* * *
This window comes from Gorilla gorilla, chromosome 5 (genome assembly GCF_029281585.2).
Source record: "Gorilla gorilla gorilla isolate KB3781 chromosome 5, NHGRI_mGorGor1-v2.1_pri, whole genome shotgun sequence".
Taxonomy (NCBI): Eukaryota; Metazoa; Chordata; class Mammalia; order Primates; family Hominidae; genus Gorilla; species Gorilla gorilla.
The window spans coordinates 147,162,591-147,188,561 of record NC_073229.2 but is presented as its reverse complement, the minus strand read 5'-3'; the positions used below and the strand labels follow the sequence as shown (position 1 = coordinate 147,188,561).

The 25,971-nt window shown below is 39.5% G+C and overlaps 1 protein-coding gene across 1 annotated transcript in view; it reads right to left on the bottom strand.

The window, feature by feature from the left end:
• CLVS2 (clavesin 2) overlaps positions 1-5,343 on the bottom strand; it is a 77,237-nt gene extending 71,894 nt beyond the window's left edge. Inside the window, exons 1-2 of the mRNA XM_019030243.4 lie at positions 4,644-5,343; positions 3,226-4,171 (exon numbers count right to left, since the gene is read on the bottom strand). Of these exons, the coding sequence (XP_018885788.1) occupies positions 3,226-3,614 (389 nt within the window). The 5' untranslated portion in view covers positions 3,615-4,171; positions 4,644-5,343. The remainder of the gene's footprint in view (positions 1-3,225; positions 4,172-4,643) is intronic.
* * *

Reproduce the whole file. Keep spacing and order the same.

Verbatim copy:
This window comes from Gorilla gorilla, chromosome 5 (genome assembly GCF_029281585.2).
Source record: "Gorilla gorilla gorilla isolate KB3781 chromosome 5, NHGRI_mGorGor1-v2.1_pri, whole genome shotgun sequence".
Taxonomy (NCBI): Eukaryota; Metazoa; Chordata; class Mammalia; order Primates; family Hominidae; genus Gorilla; species Gorilla gorilla.
The window spans coordinates 147,162,591-147,188,561 of record NC_073229.2 but is presented as its reverse complement, the minus strand read 5'-3'; the positions used below and the strand labels follow the sequence as shown (position 1 = coordinate 147,188,561).

The 25,971-nt window shown below is 39.5% G+C and overlaps 1 protein-coding gene across 1 annotated transcript in view; it reads right to left on the bottom strand.

The window, feature by feature from the left end:
• CLVS2 (clavesin 2) overlaps positions 1-5,343 on the bottom strand; it is a 77,237-nt gene extending 71,894 nt beyond the window's left edge. Inside the window, exons 1-2 of the mRNA XM_019030243.4 lie at positions 4,644-5,343; positions 3,226-4,171 (exon numbers count right to left, since the gene is read on the bottom strand). Of these exons, the coding sequence (XP_018885788.1) occupies positions 3,226-3,614 (389 nt within the window). The 5' untranslated portion in view covers positions 3,615-4,171; positions 4,644-5,343. The remainder of the gene's footprint in view (positions 1-3,225; positions 4,172-4,643) is intronic.